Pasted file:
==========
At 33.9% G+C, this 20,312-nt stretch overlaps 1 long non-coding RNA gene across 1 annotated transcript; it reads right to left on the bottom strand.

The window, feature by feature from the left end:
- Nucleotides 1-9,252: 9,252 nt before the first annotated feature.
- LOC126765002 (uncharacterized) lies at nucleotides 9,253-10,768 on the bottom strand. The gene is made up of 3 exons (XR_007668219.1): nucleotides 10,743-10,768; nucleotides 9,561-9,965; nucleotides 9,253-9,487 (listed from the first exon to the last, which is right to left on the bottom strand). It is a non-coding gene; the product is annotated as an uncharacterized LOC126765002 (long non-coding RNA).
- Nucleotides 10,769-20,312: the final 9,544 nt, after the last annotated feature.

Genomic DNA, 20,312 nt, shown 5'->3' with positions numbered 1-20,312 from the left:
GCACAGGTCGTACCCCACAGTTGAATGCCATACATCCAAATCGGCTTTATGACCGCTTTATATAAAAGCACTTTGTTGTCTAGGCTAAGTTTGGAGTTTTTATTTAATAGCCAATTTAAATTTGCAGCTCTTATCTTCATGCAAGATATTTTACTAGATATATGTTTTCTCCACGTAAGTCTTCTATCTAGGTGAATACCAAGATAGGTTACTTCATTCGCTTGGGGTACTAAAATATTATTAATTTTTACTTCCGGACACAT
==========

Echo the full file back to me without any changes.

At 33.9% G+C, this 20,312-nt stretch overlaps 1 long non-coding RNA gene across 1 annotated transcript; it reads right to left on the bottom strand.

The window, feature by feature from the left end:
- Nucleotides 1-9,252: 9,252 nt before the first annotated feature.
- LOC126765002 (uncharacterized) lies at nucleotides 9,253-10,768 on the bottom strand. The gene is made up of 3 exons (XR_007668219.1): nucleotides 10,743-10,768; nucleotides 9,561-9,965; nucleotides 9,253-9,487 (listed from the first exon to the last, which is right to left on the bottom strand). It is a non-coding gene; the product is annotated as an uncharacterized LOC126765002 (long non-coding RNA).
- Nucleotides 10,769-20,312: the final 9,544 nt, after the last annotated feature.

Genomic DNA, 20,312 nt, shown 5'->3' with positions numbered 1-20,312 from the left:
GCACAGGTCGTACCCCACAGTTGAATGCCATACATCCAAATCGGCTTTATGACCGCTTTATATAAAAGCACTTTGTTGTCTAGGCTAAGTTTGGAGTTTTTATTTAATAGCCAATTTAAATTTGCAGCTCTTATCTTCATGCAAGATATTTTACTAGATATATGTTTTCTCCACGTAAGTCTTCTATCTAGGTGAATACCAAGATAGGTTACTTCATTCGCTTGGGGTACTAAAATATTATTAATTTTTACTTCCGGACACAT